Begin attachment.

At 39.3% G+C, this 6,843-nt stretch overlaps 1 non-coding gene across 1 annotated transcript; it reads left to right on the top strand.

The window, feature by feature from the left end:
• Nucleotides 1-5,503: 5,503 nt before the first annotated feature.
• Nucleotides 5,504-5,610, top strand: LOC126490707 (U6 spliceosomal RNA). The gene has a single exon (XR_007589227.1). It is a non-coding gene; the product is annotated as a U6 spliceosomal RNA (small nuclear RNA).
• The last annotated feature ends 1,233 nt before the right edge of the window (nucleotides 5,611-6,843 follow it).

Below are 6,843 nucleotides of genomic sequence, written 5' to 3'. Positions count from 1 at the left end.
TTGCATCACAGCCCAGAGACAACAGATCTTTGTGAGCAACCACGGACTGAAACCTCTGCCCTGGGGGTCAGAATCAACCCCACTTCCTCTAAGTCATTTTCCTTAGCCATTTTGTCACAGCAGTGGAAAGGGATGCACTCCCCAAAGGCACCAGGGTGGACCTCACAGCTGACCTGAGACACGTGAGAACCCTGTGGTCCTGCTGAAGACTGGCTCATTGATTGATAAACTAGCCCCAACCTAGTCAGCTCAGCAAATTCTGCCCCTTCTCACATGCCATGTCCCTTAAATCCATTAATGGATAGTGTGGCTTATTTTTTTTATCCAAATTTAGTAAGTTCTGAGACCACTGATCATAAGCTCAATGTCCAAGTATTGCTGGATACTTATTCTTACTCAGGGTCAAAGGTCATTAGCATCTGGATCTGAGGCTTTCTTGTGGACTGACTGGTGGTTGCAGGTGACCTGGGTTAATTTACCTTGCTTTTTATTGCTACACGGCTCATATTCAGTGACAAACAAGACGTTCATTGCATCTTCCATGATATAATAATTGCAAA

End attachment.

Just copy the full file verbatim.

At 39.3% G+C, this 6,843-nt stretch overlaps 1 non-coding gene across 1 annotated transcript; it reads left to right on the top strand.

The window, feature by feature from the left end:
• Nucleotides 1-5,503: 5,503 nt before the first annotated feature.
• Nucleotides 5,504-5,610, top strand: LOC126490707 (U6 spliceosomal RNA). The gene has a single exon (XR_007589227.1). It is a non-coding gene; the product is annotated as a U6 spliceosomal RNA (small nuclear RNA).
• The last annotated feature ends 1,233 nt before the right edge of the window (nucleotides 5,611-6,843 follow it).

Below are 6,843 nucleotides of genomic sequence, written 5' to 3'. Positions count from 1 at the left end.
TTGCATCACAGCCCAGAGACAACAGATCTTTGTGAGCAACCACGGACTGAAACCTCTGCCCTGGGGGTCAGAATCAACCCCACTTCCTCTAAGTCATTTTCCTTAGCCATTTTGTCACAGCAGTGGAAAGGGATGCACTCCCCAAAGGCACCAGGGTGGACCTCACAGCTGACCTGAGACACGTGAGAACCCTGTGGTCCTGCTGAAGACTGGCTCATTGATTGATAAACTAGCCCCAACCTAGTCAGCTCAGCAAATTCTGCCCCTTCTCACATGCCATGTCCCTTAAATCCATTAATGGATAGTGTGGCTTATTTTTTTTATCCAAATTTAGTAAGTTCTGAGACCACTGATCATAAGCTCAATGTCCAAGTATTGCTGGATACTTATTCTTACTCAGGGTCAAAGGTCATTAGCATCTGGATCTGAGGCTTTCTTGTGGACTGACTGGTGGTTGCAGGTGACCTGGGTTAATTTACCTTGCTTTTTATTGCTACACGGCTCATATTCAGTGACAAACAAGACGTTCATTGCATCTTCCATGATATAATAATTGCAAA